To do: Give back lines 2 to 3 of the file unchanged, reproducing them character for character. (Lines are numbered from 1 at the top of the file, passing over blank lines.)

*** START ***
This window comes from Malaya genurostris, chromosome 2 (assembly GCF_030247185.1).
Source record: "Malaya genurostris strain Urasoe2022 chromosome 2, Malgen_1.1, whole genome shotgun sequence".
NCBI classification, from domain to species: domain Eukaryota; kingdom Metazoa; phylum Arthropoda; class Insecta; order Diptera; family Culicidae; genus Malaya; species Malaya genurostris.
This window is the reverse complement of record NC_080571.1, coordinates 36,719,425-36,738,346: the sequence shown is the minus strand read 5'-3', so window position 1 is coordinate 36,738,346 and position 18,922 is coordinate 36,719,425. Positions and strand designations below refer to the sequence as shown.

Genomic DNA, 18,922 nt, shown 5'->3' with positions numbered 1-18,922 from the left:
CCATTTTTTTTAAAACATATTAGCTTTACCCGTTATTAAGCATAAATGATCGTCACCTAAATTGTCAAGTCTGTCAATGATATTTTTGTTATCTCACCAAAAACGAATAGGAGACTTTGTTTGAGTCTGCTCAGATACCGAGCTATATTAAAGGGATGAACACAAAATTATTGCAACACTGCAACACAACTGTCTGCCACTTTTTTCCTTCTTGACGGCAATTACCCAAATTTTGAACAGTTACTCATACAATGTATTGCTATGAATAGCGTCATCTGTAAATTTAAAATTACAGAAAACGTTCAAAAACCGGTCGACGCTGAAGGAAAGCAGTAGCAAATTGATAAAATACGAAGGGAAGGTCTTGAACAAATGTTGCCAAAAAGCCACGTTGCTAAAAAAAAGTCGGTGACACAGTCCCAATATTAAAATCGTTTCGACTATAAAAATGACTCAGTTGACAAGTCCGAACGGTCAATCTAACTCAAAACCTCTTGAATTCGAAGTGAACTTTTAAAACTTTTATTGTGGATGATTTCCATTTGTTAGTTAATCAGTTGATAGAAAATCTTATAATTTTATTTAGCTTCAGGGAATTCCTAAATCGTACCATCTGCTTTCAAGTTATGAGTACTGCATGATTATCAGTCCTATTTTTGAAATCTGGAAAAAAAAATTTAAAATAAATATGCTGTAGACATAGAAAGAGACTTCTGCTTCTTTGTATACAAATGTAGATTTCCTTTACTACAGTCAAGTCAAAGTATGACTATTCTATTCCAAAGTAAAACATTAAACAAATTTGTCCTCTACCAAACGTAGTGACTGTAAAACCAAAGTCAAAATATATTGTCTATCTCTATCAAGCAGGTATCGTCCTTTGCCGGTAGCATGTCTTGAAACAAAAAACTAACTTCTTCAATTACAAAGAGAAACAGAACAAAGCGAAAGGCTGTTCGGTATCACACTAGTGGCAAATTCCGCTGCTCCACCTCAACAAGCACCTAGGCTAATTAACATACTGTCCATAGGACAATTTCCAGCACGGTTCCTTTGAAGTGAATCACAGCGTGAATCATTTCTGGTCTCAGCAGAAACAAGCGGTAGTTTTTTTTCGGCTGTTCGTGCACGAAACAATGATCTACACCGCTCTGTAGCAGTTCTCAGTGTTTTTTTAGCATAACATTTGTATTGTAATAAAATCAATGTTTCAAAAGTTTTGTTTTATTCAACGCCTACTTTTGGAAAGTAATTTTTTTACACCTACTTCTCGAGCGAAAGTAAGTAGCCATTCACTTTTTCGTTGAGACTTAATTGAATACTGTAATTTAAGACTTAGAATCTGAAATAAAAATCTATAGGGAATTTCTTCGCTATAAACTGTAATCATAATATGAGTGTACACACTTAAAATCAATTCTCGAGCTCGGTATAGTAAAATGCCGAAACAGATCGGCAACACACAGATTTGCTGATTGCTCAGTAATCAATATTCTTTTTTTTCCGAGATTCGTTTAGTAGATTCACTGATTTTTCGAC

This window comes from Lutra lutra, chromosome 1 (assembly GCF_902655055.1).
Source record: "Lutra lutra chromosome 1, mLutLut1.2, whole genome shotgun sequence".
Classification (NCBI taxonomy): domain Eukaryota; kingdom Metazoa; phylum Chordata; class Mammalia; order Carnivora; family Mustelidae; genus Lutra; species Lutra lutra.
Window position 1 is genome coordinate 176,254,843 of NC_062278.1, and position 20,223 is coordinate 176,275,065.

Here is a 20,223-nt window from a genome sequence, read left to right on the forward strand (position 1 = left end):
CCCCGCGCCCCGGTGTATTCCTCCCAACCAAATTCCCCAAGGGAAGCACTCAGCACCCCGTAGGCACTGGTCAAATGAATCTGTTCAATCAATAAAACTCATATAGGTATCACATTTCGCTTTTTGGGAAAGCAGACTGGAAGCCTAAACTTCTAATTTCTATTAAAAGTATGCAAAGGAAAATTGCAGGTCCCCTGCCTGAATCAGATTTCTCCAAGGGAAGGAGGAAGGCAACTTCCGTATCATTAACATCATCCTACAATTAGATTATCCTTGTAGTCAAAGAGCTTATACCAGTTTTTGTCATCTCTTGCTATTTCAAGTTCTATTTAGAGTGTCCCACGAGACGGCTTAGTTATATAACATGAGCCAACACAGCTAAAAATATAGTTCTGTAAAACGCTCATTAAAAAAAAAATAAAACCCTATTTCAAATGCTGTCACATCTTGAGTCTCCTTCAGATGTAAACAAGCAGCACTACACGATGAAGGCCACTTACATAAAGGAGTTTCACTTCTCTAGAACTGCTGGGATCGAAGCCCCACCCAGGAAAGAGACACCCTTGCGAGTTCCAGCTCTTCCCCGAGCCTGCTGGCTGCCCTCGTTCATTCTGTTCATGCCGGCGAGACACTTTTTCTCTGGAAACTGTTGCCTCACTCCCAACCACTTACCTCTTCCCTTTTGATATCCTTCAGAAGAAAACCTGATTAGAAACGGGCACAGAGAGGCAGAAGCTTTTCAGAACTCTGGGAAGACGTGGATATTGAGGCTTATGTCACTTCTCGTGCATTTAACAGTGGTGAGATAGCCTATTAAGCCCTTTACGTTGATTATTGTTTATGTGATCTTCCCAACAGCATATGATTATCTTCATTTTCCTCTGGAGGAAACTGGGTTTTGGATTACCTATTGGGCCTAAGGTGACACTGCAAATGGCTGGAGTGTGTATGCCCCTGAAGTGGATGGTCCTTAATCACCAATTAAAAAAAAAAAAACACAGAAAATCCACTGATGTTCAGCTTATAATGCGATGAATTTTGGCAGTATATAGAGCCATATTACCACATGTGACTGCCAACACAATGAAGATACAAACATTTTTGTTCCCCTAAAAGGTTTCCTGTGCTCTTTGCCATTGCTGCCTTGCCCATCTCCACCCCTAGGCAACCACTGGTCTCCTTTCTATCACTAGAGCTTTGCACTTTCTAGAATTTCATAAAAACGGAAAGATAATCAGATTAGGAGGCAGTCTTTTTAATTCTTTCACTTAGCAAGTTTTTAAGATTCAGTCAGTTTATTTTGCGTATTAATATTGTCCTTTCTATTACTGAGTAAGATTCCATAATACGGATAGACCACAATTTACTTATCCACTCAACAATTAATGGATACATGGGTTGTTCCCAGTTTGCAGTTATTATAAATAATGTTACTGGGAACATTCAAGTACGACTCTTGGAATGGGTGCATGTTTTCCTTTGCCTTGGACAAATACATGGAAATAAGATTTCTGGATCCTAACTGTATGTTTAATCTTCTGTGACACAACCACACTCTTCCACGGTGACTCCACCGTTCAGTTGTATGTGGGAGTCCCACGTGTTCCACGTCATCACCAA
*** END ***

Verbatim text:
Source record: "Malaya genurostris strain Urasoe2022 chromosome 2, Malgen_1.1, whole genome shotgun sequence".
NCBI classification, from domain to species: domain Eukaryota; kingdom Metazoa; phylum Arthropoda; class Insecta; order Diptera; family Culicidae; genus Malaya; species Malaya genurostris.